While economic pundits are busy debating slowdown, GST and note ban fall-outs, and grim outlook of job market, the IPO market is in a totally opposite state and enjoying its best boom ever.
Several mega IPOs that tapped the capital markets were oversubscribed, mopped up targeted fund mobilisation and also offer handsome returns on investment to the IPO subscribers, posting handsome returns. The recent IPOs of Godrej Agrovet and MAS Financial Services attracted approximately Rs 1.17 lakh crore.
In addition, General Insurance Corporation of India (GIC Re), with an issue size of around Rs 11,000 crore, is slated to open as the biggest insurance IPO on Friday. The IPO boom that started in 2016 is now a full-blown bull market and investor's ecstasy is a mixed bag. It has given promoters an opportunity to raise capital for new projects or retire high-cost debt, while venture capitalist and angel investors, and PE investors find an opportunity to divest and pocket their profit.
IPO rediscovers its mojo
After years of dormancy, the IPO market has rediscovered its mojo. IPO boom usually starts when secondary market is in a matured or saturation stage of a bull market. A vibrant secondary market and an early stage of IPO bull market is an ideal state. However, a saturated secondary market and euphoric bull market in IPO is a sign of pre-bubble stage. During the last few months, several mega IPOs tapped the capital markets and almost all mega IPOs of mid-size gave above average returns.
Several mega IPOs succefully mopped up sizable amount and despite their mammoth sizes, offered decent returns as well. 2017 seems to be a landmark year for IPOs and fundraising from IPOs would be highest ever.
Flow, fancy and fundamentals
Flow, fancy and fundamentals are three pillars that are chief propellants for any markets to remain vibrant. Harmony among these three drivers produces a virtuous cycle, or a positive feedback loop.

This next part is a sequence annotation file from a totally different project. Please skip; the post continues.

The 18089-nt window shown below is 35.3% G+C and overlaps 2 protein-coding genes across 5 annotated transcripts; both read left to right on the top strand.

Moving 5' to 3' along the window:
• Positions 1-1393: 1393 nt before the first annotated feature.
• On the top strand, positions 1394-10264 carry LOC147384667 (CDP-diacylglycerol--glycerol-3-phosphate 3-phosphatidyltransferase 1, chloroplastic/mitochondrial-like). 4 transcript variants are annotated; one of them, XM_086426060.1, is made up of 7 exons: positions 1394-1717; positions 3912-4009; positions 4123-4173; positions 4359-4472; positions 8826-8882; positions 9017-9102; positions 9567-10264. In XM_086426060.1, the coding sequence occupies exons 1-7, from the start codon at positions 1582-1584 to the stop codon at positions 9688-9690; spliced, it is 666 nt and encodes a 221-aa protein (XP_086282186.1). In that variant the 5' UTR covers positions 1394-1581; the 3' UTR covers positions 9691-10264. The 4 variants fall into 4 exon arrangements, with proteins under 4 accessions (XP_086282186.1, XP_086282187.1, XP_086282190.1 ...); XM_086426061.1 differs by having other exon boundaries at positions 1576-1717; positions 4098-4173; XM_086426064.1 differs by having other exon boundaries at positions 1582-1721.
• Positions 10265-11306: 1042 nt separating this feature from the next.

Flow or a liquidity boom, thanks to meteoric rise in money supply in the aftermath of demonetization created a super mammoth liquidity monster. Approximately Rs 15 lakh crore dumped in to official economy. Available asset classes such as real estate or gold were not able to absorb this massive fund flow. Like water, capital also finds its own level.
Moreover, demonetisation was a shock and awe type of experience that had dramatically boosted risk appetite of certain investors, including high net worth investors and domestic institutional investors (DII). Foreign institutional investors were already active buyers since the past two years. DII inflows gave the additional push and spurred buying from mutual funds as well.
As secondary market started witnessing a boom, many popular blue chip companies' valuations look stretched. Those who missed investment opportunities in the secondary market often finds IPO an alternative and relatively less risky tool to join the party.
Fancy is often powered by the frenzy in secondary markets, aggressive campaigns and marketing by promoters and fund houses. Value lies in the eye of the beholder. Fancy, too, works on such relativity. Markets run on maths and stories. The math is provided by promoters and research houses while the story is provided by funds, speculators, brokerage houses and social or conventional media.
Fundamentals, the third pillar, is the basic foundation and sustainability of any market eventually depend upon the underlying fundamentals such as GDP, output, consumption and investment cycle. Fundamentals is a lagging indicator. It often signals when party is already over. The key indicator to gauge primary market health is IPO devolvement and when more IPO listing start below offer prices. Those are the confirmatory signs for the stakeholders to exit the party.
(The author is CEO of Paradigm Commodity Advisors, a research boutique which provides risk management solutions and strategic consulting in major markets)